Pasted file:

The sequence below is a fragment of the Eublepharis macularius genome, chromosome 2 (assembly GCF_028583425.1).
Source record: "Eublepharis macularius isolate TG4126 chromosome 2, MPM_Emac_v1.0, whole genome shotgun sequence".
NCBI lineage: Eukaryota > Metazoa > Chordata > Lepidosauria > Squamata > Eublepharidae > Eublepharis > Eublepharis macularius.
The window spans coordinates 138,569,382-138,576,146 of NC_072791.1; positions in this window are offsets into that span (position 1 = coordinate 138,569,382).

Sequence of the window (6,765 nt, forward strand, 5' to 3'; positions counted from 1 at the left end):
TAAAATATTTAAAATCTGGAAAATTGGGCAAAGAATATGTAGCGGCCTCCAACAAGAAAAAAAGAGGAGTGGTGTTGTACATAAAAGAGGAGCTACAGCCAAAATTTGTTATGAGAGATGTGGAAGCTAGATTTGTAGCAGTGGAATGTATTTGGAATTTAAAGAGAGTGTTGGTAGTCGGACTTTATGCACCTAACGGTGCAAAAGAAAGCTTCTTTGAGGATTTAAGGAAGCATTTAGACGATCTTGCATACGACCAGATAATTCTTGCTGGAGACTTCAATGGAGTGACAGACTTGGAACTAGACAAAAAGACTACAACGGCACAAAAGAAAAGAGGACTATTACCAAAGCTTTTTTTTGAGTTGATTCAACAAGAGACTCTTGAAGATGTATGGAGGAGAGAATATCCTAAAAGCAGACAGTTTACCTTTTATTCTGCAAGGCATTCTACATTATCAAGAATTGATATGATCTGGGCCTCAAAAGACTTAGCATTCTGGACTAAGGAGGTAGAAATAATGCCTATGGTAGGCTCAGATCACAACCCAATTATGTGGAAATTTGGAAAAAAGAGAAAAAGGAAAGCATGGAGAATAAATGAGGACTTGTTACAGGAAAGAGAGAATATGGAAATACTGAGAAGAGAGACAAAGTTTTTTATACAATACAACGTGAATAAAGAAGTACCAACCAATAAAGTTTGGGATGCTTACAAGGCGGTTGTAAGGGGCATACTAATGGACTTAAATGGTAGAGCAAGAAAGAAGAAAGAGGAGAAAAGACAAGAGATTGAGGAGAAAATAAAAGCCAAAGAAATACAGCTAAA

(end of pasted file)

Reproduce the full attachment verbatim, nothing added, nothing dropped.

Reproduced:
The sequence below is a fragment of the Eublepharis macularius genome, chromosome 2 (assembly GCF_028583425.1).
Source record: "Eublepharis macularius isolate TG4126 chromosome 2, MPM_Emac_v1.0, whole genome shotgun sequence".
NCBI lineage: Eukaryota > Metazoa > Chordata > Lepidosauria > Squamata > Eublepharidae > Eublepharis > Eublepharis macularius.
The window spans coordinates 138,569,382-138,576,146 of NC_072791.1; positions in this window are offsets into that span (position 1 = coordinate 138,569,382).

Sequence of the window (6,765 nt, forward strand, 5' to 3'; positions counted from 1 at the left end):
TAAAATATTTAAAATCTGGAAAATTGGGCAAAGAATATGTAGCGGCCTCCAACAAGAAAAAAAGAGGAGTGGTGTTGTACATAAAAGAGGAGCTACAGCCAAAATTTGTTATGAGAGATGTGGAAGCTAGATTTGTAGCAGTGGAATGTATTTGGAATTTAAAGAGAGTGTTGGTAGTCGGACTTTATGCACCTAACGGTGCAAAAGAAAGCTTCTTTGAGGATTTAAGGAAGCATTTAGACGATCTTGCATACGACCAGATAATTCTTGCTGGAGACTTCAATGGAGTGACAGACTTGGAACTAGACAAAAAGACTACAACGGCACAAAAGAAAAGAGGACTATTACCAAAGCTTTTTTTTGAGTTGATTCAACAAGAGACTCTTGAAGATGTATGGAGGAGAGAATATCCTAAAAGCAGACAGTTTACCTTTTATTCTGCAAGGCATTCTACATTATCAAGAATTGATATGATCTGGGCCTCAAAAGACTTAGCATTCTGGACTAAGGAGGTAGAAATAATGCCTATGGTAGGCTCAGATCACAACCCAATTATGTGGAAATTTGGAAAAAAGAGAAAAAGGAAAGCATGGAGAATAAATGAGGACTTGTTACAGGAAAGAGAGAATATGGAAATACTGAGAAGAGAGACAAAGTTTTTTATACAATACAACGTGAATAAAGAAGTACCAACCAATAAAGTTTGGGATGCTTACAAGGCGGTTGTAAGGGGCATACTAATGGACTTAAATGGTAGAGCAAGAAAGAAGAAAGAGGAGAAAAGACAAGAGATTGAGGAGAAAATAAAAGCCAAAGAAATACAGCTAAA